Back in the summer of 2004, I was reading an old book called Pirates of the New England Coast by George Dow and Henry Edmonds. It had a chapter each on all the usual suspects: Captain Kidd, Blackbeard, Ned Low and so on. But there was one chapter on a pirate I had never heard of: John Quelch. What intrigued me was that this man had violated his terms of commission, turned pirate, captured a lot of treasure, then returned to his home port of Boston as if nothing had happened. I knew there had to be more to his story and thus, Quelch’s Gold was born.
In the middle of May in the year 1704, an 80-ton brigantine, the Charles, quietly slipped into the cove at Marblehead, Massachusetts. Her sudden and unexpected reappearance, some ten months after she had left under mysterious circumstances, quickly started tongues wagging. Over the following three weeks, a drama would be played out involving the crew of the Charles and her commander, John Quelch, and the colonial governments of Massachusetts, Rhode Island, and New Hampshire.
For in the hold of the Charles lay a large quantity of Brazilian sugar, hides, cloth, guns, and gold dust and coin worth over 10,000 sterling – a huge fortune for the time worth over GBP 1 million today. It was this booty, and the circumstances of the voyage of the Charles, that would rapidly lead to Captain Quelch facing arrest and trial on charges of piracy and murder against the subjects of Queen Anne’s newest ally, the King of Portugal. Occurring only three years after Captain Kidd met his end on the gallows in London, the case of John Quelch has been long overshadowed by his more infamous predecessor but it is no less compelling. Quelch’s ensuing trial, the first admiralty trial ever held outside England, has been called by one historian “the first case of judicial murder in America”. This book tells the fascinating story of the Quelch case, demonstrating its historical significance. Quelch’s execution led to the first stirrings of American rebellion against English rule, as his high-handed treatment was viewed as an attack on personal liberty and freedom in Massachusetts. It also marked the end of the era when privateers enjoyed the protection of the authorities. Knowing that they no longer had friends in high places, pirates’ careers would be far more violent and destructive; directed against all who represented the rule of law.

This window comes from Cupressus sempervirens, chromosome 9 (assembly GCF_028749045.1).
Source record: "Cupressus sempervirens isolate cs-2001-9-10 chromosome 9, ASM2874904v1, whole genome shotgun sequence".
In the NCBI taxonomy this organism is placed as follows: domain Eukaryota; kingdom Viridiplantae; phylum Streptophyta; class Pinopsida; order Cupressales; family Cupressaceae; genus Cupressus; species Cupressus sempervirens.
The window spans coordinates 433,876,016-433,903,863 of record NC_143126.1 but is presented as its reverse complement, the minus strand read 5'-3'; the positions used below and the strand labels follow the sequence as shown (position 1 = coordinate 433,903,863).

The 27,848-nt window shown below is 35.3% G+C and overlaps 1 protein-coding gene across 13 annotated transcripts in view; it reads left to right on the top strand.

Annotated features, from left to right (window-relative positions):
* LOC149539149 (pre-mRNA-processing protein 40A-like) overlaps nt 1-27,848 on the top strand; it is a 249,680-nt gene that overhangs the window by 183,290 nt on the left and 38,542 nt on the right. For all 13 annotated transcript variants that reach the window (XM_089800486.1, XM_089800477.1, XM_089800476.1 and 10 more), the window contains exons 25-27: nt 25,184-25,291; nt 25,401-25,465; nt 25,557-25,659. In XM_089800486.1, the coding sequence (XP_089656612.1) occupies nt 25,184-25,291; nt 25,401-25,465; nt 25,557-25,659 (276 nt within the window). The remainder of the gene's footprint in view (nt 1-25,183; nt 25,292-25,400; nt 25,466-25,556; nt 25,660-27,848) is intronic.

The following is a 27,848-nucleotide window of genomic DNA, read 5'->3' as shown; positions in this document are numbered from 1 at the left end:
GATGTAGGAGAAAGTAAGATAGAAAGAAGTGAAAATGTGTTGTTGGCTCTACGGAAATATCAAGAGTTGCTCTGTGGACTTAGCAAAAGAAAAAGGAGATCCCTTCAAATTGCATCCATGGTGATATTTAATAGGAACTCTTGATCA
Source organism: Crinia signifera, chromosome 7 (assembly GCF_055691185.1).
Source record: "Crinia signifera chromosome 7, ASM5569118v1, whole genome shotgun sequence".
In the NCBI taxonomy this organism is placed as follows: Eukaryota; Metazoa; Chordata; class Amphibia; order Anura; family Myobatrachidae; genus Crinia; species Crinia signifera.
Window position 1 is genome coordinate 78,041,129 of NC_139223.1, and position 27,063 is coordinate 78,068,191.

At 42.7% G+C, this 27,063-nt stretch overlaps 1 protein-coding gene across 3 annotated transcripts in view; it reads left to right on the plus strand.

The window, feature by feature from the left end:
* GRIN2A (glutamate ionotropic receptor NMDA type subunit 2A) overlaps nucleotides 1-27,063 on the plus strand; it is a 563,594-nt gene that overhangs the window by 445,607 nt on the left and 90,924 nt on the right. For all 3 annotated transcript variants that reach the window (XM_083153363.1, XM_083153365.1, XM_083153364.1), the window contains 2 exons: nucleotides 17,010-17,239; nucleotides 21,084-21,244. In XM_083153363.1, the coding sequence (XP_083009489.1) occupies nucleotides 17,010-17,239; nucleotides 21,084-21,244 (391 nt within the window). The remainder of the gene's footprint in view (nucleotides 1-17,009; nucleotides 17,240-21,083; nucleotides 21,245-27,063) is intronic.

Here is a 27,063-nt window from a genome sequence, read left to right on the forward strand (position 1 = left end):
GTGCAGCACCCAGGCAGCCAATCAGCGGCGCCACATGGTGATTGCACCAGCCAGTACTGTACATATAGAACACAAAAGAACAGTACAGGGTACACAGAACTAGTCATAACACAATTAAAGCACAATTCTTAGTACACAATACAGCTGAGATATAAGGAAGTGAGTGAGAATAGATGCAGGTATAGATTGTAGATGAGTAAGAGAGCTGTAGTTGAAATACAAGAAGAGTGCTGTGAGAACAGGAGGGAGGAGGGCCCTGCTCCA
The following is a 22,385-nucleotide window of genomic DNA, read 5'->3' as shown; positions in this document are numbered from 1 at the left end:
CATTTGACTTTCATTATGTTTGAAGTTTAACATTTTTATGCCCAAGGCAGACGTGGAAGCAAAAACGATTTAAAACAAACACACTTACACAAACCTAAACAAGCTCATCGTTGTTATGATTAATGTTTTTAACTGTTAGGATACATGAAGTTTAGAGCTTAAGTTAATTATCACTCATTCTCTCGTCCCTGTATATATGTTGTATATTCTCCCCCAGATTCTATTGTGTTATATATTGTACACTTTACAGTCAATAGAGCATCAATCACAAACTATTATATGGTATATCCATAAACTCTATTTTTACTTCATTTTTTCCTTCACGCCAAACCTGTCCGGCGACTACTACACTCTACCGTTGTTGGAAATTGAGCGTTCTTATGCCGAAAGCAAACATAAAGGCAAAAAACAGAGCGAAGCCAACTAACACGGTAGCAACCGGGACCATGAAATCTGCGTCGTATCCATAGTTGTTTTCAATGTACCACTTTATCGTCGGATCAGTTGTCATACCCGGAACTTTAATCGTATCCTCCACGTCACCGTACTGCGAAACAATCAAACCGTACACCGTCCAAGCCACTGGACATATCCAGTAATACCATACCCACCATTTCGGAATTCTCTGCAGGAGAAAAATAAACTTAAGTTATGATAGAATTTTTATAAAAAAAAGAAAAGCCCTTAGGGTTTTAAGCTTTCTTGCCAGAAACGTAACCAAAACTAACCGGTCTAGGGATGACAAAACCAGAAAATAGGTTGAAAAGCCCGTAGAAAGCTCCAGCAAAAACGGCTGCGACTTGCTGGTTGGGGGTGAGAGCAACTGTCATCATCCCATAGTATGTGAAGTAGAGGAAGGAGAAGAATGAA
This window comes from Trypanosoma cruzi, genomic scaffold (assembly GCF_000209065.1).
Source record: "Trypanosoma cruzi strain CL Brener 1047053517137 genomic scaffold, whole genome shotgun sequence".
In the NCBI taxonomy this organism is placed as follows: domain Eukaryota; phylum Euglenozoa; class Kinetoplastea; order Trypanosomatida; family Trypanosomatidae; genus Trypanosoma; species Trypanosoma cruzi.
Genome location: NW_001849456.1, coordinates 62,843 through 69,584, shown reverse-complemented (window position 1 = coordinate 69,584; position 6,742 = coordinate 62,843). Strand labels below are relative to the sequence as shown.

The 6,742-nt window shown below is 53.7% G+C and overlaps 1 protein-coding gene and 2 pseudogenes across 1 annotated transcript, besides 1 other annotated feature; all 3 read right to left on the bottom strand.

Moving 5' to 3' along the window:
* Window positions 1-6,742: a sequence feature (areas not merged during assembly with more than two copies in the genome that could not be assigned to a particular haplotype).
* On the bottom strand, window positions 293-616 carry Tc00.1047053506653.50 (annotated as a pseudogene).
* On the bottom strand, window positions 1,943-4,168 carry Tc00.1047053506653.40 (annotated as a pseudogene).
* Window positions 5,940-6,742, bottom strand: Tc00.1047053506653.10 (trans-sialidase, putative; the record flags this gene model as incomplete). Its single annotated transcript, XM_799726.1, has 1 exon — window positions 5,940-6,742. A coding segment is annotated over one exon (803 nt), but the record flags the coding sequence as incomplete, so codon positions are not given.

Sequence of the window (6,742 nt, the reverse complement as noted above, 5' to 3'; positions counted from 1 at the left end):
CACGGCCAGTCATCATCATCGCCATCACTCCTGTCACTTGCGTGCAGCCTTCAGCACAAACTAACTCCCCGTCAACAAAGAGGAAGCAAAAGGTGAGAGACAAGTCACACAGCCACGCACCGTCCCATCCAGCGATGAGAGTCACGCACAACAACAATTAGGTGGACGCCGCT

You can read Quelch’s Wikipedia entry here: http://en.wikipedia.org/wiki/John_Quelch_(pirate)